Sunday, September 27, 2009

Girls on the Run

Dearest, we had waited for this star,
the marriage couldn’t take place without it. A louse
drags its lonely way up to the end of a porcupine quill, expires,
and can we have heard anything? I mean the paced breathing just outdoors,
and then inside, it’s just squalid and quiet,
nothing more, I have a bowl of cherry soup.

These halls, when the rush of spring is echoing, far ahead,
collapse into tendrils, their decor foreseen
since the dawn of history. One can walk across them, and time suddenly
seems funny, stops, is dead, or mute. And prisoners come begging
for a primrose, or a shaft of sunlight, and the all-seeing sees them
and averts his gaze until tomorrow. Thus, our doom, ringing with half-realized
fantasies, is a promise of a new beginning on another continent.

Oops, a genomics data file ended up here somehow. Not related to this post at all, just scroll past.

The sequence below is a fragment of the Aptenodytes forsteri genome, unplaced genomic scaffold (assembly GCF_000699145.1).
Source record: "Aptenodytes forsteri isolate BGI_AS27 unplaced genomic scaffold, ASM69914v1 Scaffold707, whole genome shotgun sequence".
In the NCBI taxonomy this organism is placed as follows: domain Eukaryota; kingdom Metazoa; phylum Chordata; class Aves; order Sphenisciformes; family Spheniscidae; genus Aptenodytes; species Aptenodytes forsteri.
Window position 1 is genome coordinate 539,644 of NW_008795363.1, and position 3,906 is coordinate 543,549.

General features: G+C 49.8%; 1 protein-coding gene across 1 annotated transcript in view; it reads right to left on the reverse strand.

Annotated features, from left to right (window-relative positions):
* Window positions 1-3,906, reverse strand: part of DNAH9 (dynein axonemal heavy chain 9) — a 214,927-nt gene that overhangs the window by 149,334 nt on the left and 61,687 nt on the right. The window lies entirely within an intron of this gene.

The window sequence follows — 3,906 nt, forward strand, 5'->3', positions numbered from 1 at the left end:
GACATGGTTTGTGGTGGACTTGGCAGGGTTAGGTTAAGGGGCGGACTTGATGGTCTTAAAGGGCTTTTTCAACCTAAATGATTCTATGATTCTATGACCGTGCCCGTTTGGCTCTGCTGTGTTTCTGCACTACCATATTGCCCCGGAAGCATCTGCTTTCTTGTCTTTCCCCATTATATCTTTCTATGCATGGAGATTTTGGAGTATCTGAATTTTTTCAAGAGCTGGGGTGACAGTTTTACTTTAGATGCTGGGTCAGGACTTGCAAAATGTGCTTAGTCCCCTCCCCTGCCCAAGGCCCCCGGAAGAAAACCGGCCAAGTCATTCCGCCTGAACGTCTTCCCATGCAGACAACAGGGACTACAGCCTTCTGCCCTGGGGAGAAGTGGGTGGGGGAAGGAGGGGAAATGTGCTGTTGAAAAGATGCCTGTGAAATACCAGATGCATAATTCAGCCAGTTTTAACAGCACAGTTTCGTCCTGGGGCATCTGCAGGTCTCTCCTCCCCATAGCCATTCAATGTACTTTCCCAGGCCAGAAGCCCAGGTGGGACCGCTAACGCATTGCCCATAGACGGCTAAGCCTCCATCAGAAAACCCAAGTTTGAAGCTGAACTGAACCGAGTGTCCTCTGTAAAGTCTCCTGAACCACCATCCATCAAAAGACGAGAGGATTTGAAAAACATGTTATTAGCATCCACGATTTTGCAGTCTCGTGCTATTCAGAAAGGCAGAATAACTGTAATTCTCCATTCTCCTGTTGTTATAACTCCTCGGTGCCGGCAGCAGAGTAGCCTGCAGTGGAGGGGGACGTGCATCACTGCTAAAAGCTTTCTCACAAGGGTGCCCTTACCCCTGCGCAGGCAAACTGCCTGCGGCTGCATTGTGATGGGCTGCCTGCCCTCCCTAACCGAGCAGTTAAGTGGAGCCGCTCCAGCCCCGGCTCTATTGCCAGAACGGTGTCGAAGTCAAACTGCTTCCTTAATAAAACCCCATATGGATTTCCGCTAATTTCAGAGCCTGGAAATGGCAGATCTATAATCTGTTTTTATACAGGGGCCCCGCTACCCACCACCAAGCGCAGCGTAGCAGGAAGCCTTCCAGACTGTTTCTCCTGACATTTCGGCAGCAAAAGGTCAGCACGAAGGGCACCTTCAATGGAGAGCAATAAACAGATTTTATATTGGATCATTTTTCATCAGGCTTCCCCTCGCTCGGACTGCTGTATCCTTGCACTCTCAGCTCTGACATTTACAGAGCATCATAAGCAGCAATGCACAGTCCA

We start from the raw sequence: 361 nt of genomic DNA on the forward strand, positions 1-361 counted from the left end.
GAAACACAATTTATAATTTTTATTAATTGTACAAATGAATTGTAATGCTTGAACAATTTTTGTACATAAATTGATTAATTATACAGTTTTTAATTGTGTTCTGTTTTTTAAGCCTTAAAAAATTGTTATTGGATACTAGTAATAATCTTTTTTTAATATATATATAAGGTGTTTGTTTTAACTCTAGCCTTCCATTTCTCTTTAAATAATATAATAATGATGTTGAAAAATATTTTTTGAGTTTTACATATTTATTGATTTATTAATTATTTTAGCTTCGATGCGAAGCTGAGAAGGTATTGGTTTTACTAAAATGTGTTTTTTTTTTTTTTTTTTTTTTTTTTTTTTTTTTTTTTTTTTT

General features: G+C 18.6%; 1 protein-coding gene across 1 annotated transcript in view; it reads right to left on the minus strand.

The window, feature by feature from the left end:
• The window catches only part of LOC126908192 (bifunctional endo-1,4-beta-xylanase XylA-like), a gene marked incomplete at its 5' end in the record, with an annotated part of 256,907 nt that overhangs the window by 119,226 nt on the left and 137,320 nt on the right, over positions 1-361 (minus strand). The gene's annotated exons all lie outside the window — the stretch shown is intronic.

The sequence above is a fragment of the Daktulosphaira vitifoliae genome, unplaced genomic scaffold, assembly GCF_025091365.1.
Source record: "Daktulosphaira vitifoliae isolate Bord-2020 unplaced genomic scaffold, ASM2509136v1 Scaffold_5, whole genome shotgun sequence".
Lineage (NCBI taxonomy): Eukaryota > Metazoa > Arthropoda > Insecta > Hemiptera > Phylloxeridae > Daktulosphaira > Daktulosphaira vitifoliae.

Only, we must get out of here. A man stands by a cactus, counting
the flecks of rage as they pass by and you are in another suit,
abashed, a dapper salesman today. And the volley of the shooting gallery
vies with the welter of jarred complacencies, multiple over time,
if time wishes: “Lacrimoso, our sport is behind us!
Lacrimoso, we can’t get anything done!
Lacrimoso, the bear has gone after the honey!
Lacrimoso, the honey drips incessantly
from the bough of a tree.”

Worse, it was traditional to feel this way.

Ashberry, John. Girls on the Run. New York: Farrar, Straus, & Giroux. 1999. 10-11

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